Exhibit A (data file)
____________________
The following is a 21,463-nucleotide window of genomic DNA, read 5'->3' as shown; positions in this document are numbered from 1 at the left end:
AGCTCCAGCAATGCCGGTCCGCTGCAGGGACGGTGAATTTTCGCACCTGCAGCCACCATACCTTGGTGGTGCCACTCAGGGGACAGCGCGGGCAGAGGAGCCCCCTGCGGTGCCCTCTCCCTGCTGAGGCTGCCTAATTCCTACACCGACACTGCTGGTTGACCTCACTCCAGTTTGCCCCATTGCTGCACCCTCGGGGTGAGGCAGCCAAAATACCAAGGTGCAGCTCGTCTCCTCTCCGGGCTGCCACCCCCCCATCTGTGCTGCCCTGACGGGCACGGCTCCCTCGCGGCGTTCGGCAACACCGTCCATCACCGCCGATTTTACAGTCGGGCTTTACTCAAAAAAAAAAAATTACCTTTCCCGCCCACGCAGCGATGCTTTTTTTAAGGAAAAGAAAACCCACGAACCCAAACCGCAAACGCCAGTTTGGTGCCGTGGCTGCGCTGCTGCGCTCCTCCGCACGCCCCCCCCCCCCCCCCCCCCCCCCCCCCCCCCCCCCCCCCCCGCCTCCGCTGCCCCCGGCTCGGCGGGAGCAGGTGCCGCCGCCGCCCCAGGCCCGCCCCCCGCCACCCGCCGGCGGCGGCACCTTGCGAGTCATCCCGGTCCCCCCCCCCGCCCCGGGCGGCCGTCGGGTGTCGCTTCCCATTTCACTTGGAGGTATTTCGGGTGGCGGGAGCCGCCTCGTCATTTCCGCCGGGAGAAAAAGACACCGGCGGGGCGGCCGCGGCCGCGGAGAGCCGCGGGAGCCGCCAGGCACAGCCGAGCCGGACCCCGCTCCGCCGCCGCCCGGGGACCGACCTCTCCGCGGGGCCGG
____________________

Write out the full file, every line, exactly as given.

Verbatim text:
The following is a 21,463-nucleotide window of genomic DNA, read 5'->3' as shown; positions in this document are numbered from 1 at the left end:
AGCTCCAGCAATGCCGGTCCGCTGCAGGGACGGTGAATTTTCGCACCTGCAGCCACCATACCTTGGTGGTGCCACTCAGGGGACAGCGCGGGCAGAGGAGCCCCCTGCGGTGCCCTCTCCCTGCTGAGGCTGCCTAATTCCTACACCGACACTGCTGGTTGACCTCACTCCAGTTTGCCCCATTGCTGCACCCTCGGGGTGAGGCAGCCAAAATACCAAGGTGCAGCTCGTCTCCTCTCCGGGCTGCCACCCCCCCATCTGTGCTGCCCTGACGGGCACGGCTCCCTCGCGGCGTTCGGCAACACCGTCCATCACCGCCGATTTTACAGTCGGGCTTTACTCAAAAAAAAAAAATTACCTTTCCCGCCCACGCAGCGATGCTTTTTTTAAGGAAAAGAAAACCCACGAACCCAAACCGCAAACGCCAGTTTGGTGCCGTGGCTGCGCTGCTGCGCTCCTCCGCACGCCCCCCCCCCCCCCCCCCCCCCCCCCCCCCCCCCCCCCCCCCGCCTCCGCTGCCCCCGGCTCGGCGGGAGCAGGTGCCGCCGCCGCCCCAGGCCCGCCCCCCGCCACCCGCCGGCGGCGGCACCTTGCGAGTCATCCCGGTCCCCCCCCCCGCCCCGGGCGGCCGTCGGGTGTCGCTTCCCATTTCACTTGGAGGTATTTCGGGTGGCGGGAGCCGCCTCGTCATTTCCGCCGGGAGAAAAAGACACCGGCGGGGCGGCCGCGGCCGCGGAGAGCCGCGGGAGCCGCCAGGCACAGCCGAGCCGGACCCCGCTCCGCCGCCGCCCGGGGACCGACCTCTCCGCGGGGCCGG